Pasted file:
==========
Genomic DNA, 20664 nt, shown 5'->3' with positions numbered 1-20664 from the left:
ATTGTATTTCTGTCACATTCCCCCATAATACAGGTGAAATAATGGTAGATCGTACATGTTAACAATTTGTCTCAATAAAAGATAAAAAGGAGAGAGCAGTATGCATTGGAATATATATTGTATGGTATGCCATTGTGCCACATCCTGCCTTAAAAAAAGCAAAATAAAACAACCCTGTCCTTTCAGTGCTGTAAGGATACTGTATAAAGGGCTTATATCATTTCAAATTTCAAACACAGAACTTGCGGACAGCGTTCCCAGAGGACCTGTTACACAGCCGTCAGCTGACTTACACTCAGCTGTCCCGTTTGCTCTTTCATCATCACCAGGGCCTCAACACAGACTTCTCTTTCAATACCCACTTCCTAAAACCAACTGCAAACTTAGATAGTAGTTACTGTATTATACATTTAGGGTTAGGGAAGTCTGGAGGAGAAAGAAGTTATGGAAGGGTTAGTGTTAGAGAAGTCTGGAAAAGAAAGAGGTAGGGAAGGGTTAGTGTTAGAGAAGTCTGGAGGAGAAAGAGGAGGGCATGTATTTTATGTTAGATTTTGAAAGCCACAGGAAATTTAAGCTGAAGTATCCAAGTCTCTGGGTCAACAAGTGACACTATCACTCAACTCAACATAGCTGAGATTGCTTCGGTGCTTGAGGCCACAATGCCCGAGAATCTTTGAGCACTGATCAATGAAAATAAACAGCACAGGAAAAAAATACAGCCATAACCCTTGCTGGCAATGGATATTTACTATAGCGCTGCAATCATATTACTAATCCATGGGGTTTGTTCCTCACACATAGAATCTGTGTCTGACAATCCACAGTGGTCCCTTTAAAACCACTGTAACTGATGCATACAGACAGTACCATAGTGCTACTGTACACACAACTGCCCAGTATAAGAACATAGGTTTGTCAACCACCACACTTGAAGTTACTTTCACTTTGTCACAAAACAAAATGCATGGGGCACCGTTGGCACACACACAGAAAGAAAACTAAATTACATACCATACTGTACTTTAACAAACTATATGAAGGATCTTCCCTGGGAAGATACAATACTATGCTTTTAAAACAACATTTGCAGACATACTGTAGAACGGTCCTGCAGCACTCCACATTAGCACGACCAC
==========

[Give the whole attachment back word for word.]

Genomic DNA, 20664 nt, shown 5'->3' with positions numbered 1-20664 from the left:
ATTGTATTTCTGTCACATTCCCCCATAATACAGGTGAAATAATGGTAGATCGTACATGTTAACAATTTGTCTCAATAAAAGATAAAAAGGAGAGAGCAGTATGCATTGGAATATATATTGTATGGTATGCCATTGTGCCACATCCTGCCTTAAAAAAAGCAAAATAAAACAACCCTGTCCTTTCAGTGCTGTAAGGATACTGTATAAAGGGCTTATATCATTTCAAATTTCAAACACAGAACTTGCGGACAGCGTTCCCAGAGGACCTGTTACACAGCCGTCAGCTGACTTACACTCAGCTGTCCCGTTTGCTCTTTCATCATCACCAGGGCCTCAACACAGACTTCTCTTTCAATACCCACTTCCTAAAACCAACTGCAAACTTAGATAGTAGTTACTGTATTATACATTTAGGGTTAGGGAAGTCTGGAGGAGAAAGAAGTTATGGAAGGGTTAGTGTTAGAGAAGTCTGGAAAAGAAAGAGGTAGGGAAGGGTTAGTGTTAGAGAAGTCTGGAGGAGAAAGAGGAGGGCATGTATTTTATGTTAGATTTTGAAAGCCACAGGAAATTTAAGCTGAAGTATCCAAGTCTCTGGGTCAACAAGTGACACTATCACTCAACTCAACATAGCTGAGATTGCTTCGGTGCTTGAGGCCACAATGCCCGAGAATCTTTGAGCACTGATCAATGAAAATAAACAGCACAGGAAAAAAATACAGCCATAACCCTTGCTGGCAATGGATATTTACTATAGCGCTGCAATCATATTACTAATCCATGGGGTTTGTTCCTCACACATAGAATCTGTGTCTGACAATCCACAGTGGTCCCTTTAAAACCACTGTAACTGATGCATACAGACAGTACCATAGTGCTACTGTACACACAACTGCCCAGTATAAGAACATAGGTTTGTCAACCACCACACTTGAAGTTACTTTCACTTTGTCACAAAACAAAATGCATGGGGCACCGTTGGCACACACACAGAAAGAAAACTAAATTACATACCATACTGTACTTTAACAAACTATATGAAGGATCTTCCCTGGGAAGATACAATACTATGCTTTTAAAACAACATTTGCAGACATACTGTAGAACGGTCCTGCAGCACTCCACATTAGCACGACCAC